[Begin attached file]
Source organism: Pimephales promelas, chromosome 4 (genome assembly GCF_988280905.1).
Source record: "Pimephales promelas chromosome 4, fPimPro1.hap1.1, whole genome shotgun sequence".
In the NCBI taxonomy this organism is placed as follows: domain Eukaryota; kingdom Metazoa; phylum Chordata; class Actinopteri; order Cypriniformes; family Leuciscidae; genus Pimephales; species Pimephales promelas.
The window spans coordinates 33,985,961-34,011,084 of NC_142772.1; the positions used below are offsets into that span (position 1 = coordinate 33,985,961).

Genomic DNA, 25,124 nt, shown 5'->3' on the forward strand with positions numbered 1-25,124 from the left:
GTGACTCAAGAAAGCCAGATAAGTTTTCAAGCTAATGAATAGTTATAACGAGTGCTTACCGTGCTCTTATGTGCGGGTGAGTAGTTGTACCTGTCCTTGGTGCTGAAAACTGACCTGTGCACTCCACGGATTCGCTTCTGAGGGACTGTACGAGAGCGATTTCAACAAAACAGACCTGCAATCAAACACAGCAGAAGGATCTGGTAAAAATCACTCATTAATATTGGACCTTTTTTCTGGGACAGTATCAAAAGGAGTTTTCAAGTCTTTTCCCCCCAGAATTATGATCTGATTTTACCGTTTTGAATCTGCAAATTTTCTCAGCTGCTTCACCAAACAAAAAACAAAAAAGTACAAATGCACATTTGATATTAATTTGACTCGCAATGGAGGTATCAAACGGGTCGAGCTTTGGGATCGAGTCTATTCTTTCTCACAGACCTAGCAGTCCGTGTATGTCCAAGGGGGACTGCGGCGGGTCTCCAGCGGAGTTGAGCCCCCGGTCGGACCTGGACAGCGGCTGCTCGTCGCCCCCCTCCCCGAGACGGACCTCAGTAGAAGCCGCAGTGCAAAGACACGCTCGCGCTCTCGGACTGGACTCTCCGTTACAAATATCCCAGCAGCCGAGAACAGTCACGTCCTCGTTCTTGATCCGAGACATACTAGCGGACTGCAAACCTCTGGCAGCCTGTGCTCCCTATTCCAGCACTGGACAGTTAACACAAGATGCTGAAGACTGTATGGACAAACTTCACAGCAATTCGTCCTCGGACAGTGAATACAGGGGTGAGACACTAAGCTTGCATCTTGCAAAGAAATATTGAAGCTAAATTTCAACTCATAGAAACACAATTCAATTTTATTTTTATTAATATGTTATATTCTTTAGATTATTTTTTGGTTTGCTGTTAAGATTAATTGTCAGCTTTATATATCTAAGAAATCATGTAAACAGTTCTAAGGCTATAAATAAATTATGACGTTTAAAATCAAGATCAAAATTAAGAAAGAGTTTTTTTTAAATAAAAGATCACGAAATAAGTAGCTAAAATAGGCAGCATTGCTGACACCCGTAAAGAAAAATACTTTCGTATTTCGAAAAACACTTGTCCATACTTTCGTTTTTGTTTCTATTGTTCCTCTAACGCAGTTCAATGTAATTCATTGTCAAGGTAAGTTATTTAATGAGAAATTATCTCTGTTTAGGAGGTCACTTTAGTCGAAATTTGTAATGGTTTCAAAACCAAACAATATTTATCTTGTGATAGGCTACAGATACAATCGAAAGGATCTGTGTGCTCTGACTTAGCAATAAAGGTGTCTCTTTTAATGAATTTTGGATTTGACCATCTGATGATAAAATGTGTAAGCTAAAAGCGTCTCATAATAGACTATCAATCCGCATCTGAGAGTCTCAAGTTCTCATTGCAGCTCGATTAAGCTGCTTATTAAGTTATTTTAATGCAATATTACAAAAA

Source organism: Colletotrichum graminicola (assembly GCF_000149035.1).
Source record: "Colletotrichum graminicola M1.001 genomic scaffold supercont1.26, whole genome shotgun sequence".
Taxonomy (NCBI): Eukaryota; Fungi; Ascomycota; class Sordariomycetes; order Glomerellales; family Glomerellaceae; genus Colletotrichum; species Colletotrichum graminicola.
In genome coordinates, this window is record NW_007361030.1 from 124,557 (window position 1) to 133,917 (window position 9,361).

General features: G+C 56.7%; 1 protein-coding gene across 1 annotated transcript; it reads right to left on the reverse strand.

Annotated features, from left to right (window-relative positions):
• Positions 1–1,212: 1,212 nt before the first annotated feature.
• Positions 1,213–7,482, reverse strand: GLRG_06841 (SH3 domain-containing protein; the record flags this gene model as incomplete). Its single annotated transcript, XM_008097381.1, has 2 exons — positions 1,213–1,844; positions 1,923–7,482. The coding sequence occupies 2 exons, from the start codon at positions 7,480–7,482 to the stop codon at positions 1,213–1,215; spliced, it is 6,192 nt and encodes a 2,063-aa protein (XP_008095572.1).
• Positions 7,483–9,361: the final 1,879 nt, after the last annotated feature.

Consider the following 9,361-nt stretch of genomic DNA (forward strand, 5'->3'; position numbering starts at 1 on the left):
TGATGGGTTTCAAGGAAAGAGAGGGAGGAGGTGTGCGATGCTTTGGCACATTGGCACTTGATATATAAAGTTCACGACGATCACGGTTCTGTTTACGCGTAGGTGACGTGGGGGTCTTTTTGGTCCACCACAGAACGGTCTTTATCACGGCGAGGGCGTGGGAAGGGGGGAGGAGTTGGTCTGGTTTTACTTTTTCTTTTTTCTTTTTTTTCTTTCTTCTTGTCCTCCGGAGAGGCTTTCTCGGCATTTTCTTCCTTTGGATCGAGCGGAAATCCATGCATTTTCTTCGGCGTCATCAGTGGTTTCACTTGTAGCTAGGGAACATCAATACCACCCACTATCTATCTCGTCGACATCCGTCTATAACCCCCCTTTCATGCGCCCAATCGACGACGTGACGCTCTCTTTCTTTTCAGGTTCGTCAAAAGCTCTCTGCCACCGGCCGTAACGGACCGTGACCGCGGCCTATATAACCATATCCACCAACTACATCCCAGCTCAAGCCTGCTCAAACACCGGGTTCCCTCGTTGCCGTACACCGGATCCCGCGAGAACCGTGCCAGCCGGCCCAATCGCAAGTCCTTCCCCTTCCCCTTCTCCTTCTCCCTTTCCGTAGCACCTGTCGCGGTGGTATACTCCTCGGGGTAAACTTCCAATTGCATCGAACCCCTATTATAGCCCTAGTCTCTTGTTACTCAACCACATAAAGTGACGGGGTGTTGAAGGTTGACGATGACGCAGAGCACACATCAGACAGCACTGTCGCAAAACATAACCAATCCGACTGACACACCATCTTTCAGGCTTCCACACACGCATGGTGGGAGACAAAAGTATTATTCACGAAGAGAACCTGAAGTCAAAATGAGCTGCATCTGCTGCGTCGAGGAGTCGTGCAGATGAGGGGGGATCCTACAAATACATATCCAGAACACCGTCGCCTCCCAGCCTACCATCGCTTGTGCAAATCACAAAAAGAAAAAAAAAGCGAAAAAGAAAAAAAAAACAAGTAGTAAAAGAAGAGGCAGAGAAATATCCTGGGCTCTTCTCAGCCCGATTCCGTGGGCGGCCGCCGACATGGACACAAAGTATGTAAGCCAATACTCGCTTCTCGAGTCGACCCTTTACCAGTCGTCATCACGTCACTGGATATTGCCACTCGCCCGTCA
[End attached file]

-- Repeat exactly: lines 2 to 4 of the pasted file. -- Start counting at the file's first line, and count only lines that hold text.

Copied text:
Source record: "Pimephales promelas chromosome 4, fPimPro1.hap1.1, whole genome shotgun sequence".
In the NCBI taxonomy this organism is placed as follows: domain Eukaryota; kingdom Metazoa; phylum Chordata; class Actinopteri; order Cypriniformes; family Leuciscidae; genus Pimephales; species Pimephales promelas.
The window spans coordinates 33,985,961-34,011,084 of NC_142772.1; the positions used below are offsets into that span (position 1 = coordinate 33,985,961).